The key to Toyota's rise from a Japanese maker of textile looms to possibly the world's best corporation, as described in a recent cover story in The New York Times Magazine, is its ground-breaking lean business system, said James Womack, founder and chairman of the Lean Enterprise Institute (LEI).
Womack, who was featured in the Feb. 18 story "From 0 to 60 to World Domination," co-authored the book that brought Toyota's revolutionary lean business system to widespread public attention in 1990. Simon & Schuster will re-issue The Machine That Changed the World in paperback next month with a new Foreword, "Why Toyota Won: A Tale of Two Business Systems" and a new Afterword, "What We Have Learned about Lean Production Since 1990."
"The book remains relevant today because it clearly describes two fundamentally different business systems, two ways of thinking about how humans work together to create value for customers," Womack said. General Motors pioneered the mass production business system in the 1920s as it became the world's largest industrial enterprise. Toyota pioneered the lean production system after World War II and is within reach of overtaking GM as the world's largest automaker.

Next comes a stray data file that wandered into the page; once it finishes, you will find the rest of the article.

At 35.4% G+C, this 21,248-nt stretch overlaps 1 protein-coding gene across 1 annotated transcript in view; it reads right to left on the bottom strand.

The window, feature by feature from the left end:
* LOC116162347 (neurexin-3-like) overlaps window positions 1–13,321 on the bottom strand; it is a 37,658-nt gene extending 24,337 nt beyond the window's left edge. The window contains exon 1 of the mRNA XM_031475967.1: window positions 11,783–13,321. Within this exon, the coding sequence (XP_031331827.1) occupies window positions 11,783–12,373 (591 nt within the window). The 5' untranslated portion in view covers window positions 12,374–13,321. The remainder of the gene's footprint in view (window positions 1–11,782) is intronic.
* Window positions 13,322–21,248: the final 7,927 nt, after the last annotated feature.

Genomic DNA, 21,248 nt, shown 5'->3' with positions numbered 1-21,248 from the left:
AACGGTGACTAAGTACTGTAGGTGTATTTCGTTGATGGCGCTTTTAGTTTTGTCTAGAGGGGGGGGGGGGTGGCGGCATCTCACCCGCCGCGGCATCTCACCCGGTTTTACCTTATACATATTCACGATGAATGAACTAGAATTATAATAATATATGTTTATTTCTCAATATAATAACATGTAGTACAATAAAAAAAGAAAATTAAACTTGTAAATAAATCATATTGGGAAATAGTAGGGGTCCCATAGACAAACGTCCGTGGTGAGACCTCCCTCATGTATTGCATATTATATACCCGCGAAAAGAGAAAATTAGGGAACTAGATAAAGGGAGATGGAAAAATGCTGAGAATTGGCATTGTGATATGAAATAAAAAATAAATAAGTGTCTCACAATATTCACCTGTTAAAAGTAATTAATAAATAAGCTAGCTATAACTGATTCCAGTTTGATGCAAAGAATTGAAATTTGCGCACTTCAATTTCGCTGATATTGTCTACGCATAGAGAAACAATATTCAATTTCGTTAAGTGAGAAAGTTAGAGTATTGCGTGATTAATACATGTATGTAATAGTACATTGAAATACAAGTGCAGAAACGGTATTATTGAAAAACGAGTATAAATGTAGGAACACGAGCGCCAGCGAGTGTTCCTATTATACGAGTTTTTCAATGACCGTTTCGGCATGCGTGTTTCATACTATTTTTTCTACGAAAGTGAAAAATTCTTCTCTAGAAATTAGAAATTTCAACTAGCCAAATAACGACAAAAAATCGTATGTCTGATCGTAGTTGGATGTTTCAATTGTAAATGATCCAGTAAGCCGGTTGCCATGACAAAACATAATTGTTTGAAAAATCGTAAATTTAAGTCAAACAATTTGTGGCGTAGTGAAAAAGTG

Machine describes how Toyota operates the five elements of its lean business system: product design, supply chain coordination, customer relations, production, and enterprise management. The "machine" that is changing the world is this complete lean business system.
After nearly two decades in the market, Machine has become a management classic, taking its place as the third book in a historical sequence beginning with Peter Drucker's Concept of the Corporation (1946), which first summarized the mass production business model, and continuing with Alfred Sloan's My Years with General Motors (1965) in which the chief architect of this system explained it in very precise detail.